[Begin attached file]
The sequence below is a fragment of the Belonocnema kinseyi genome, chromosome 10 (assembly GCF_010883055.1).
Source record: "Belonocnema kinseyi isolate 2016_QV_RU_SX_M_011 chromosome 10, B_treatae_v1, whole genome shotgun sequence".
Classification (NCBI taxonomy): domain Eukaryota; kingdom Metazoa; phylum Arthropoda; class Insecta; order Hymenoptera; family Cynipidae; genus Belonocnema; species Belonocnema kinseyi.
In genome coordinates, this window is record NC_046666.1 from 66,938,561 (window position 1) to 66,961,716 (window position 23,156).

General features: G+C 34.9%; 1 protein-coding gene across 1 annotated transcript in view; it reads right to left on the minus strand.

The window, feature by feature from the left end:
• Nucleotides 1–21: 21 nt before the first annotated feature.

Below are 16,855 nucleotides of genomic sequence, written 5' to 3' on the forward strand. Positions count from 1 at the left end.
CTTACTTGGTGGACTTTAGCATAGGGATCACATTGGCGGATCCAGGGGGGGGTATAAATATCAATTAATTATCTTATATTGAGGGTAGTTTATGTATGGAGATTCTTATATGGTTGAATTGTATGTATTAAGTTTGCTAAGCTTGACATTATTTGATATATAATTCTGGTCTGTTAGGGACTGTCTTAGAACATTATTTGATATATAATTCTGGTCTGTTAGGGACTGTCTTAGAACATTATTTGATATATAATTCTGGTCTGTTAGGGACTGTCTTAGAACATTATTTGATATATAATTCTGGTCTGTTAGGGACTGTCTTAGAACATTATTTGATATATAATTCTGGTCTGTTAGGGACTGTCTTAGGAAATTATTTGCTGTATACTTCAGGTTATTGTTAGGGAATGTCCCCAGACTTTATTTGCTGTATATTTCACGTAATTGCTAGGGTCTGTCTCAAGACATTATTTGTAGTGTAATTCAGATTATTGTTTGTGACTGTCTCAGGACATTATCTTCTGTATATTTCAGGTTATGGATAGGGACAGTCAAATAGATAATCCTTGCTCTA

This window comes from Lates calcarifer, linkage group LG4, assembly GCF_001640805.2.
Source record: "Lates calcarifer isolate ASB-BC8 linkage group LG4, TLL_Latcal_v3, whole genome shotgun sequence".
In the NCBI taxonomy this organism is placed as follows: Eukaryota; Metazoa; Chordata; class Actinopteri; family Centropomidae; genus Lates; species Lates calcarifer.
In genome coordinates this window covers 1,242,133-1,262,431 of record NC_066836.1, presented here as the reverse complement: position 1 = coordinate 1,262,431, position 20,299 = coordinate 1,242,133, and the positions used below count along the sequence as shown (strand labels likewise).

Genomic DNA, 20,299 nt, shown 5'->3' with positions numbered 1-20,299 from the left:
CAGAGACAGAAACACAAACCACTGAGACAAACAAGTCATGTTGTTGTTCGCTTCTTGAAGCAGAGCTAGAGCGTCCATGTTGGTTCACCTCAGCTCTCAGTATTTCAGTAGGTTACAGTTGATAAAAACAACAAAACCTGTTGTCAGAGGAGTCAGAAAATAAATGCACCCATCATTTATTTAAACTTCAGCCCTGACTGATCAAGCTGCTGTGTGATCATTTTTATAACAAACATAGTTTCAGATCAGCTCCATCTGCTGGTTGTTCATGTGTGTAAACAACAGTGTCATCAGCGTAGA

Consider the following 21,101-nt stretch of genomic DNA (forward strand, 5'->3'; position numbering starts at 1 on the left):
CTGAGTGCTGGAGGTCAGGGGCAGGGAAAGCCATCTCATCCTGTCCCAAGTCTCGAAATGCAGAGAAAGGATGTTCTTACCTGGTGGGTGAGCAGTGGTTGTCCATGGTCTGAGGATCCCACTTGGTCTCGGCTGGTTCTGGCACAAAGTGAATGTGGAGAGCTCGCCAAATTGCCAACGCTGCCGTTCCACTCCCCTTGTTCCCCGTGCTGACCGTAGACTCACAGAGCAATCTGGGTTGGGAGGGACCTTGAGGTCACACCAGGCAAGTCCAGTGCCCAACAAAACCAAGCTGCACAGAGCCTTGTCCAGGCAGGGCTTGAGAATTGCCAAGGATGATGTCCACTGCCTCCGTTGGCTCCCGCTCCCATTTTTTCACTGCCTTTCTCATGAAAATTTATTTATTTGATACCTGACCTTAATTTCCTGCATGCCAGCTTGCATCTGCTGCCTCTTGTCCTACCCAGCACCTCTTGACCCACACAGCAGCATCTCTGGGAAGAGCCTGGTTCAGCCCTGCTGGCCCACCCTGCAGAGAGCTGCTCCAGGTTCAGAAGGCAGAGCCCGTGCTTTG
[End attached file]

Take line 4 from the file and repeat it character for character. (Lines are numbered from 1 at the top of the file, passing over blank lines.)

In genome coordinates, this window is record NC_046666.1 from 66,938,561 (window position 1) to 66,961,716 (window position 23,156).